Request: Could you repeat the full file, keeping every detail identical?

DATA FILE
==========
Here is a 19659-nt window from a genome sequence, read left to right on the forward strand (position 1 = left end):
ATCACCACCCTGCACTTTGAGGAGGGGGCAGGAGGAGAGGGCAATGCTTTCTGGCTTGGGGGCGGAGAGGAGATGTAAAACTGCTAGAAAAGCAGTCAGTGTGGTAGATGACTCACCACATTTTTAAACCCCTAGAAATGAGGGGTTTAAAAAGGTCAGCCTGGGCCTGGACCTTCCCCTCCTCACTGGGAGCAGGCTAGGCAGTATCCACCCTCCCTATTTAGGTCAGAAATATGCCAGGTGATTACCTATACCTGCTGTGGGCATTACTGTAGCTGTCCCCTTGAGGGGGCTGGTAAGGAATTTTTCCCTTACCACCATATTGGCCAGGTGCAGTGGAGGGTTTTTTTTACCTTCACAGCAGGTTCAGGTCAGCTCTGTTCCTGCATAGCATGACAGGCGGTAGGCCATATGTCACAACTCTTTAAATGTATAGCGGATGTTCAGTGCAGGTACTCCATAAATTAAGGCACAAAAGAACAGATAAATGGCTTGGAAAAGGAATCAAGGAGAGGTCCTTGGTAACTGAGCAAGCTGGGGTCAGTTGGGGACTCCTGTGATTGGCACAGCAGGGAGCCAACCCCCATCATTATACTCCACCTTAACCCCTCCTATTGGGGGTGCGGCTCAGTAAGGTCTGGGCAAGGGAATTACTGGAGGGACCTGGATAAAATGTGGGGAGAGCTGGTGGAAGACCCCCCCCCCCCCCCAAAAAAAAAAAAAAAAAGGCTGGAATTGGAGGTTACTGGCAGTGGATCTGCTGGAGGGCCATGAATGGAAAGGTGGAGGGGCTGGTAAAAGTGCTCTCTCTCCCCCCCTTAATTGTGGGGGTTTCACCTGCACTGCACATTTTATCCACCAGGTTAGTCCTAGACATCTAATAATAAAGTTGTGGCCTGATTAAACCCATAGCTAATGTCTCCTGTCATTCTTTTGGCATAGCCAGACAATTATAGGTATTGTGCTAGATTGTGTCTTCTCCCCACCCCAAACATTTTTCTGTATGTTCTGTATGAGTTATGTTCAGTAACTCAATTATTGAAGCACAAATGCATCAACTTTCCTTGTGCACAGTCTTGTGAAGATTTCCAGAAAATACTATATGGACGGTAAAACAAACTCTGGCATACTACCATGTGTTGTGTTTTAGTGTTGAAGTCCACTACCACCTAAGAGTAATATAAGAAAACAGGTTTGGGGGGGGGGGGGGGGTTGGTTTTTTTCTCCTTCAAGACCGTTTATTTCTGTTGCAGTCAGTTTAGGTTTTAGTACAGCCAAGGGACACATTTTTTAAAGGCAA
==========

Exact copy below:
Here is a 19659-nt window from a genome sequence, read left to right on the forward strand (position 1 = left end):
ATCACCACCCTGCACTTTGAGGAGGGGGCAGGAGGAGAGGGCAATGCTTTCTGGCTTGGGGGCGGAGAGGAGATGTAAAACTGCTAGAAAAGCAGTCAGTGTGGTAGATGACTCACCACATTTTTAAACCCCTAGAAATGAGGGGTTTAAAAAGGTCAGCCTGGGCCTGGACCTTCCCCTCCTCACTGGGAGCAGGCTAGGCAGTATCCACCCTCCCTATTTAGGTCAGAAATATGCCAGGTGATTACCTATACCTGCTGTGGGCATTACTGTAGCTGTCCCCTTGAGGGGGCTGGTAAGGAATTTTTCCCTTACCACCATATTGGCCAGGTGCAGTGGAGGGTTTTTTTTACCTTCACAGCAGGTTCAGGTCAGCTCTGTTCCTGCATAGCATGACAGGCGGTAGGCCATATGTCACAACTCTTTAAATGTATAGCGGATGTTCAGTGCAGGTACTCCATAAATTAAGGCACAAAAGAACAGATAAATGGCTTGGAAAAGGAATCAAGGAGAGGTCCTTGGTAACTGAGCAAGCTGGGGTCAGTTGGGGACTCCTGTGATTGGCACAGCAGGGAGCCAACCCCCATCATTATACTCCACCTTAACCCCTCCTATTGGGGGTGCGGCTCAGTAAGGTCTGGGCAAGGGAATTACTGGAGGGACCTGGATAAAATGTGGGGAGAGCTGGTGGAAGACCCCCCCCCCCCCCCAAAAAAAAAAAAAAAAAGGCTGGAATTGGAGGTTACTGGCAGTGGATCTGCTGGAGGGCCATGAATGGAAAGGTGGAGGGGCTGGTAAAAGTGCTCTCTCTCCCCCCCTTAATTGTGGGGGTTTCACCTGCACTGCACATTTTATCCACCAGGTTAGTCCTAGACATCTAATAATAAAGTTGTGGCCTGATTAAACCCATAGCTAATGTCTCCTGTCATTCTTTTGGCATAGCCAGACAATTATAGGTATTGTGCTAGATTGTGTCTTCTCCCCACCCCAAACATTTTTCTGTATGTTCTGTATGAGTTATGTTCAGTAACTCAATTATTGAAGCACAAATGCATCAACTTTCCTTGTGCACAGTCTTGTGAAGATTTCCAGAAAATACTATATGGACGGTAAAACAAACTCTGGCATACTACCATGTGTTGTGTTTTAGTGTTGAAGTCCACTACCACCTAAGAGTAATATAAGAAAACAGGTTTGGGGGGGGGGGGGGGGTTGGTTTTTTTCTCCTTCAAGACCGTTTATTTCTGTTGCAGTCAGTTTAGGTTTTAGTACAGCCAAGGGACACATTTTTTAAAGGCAA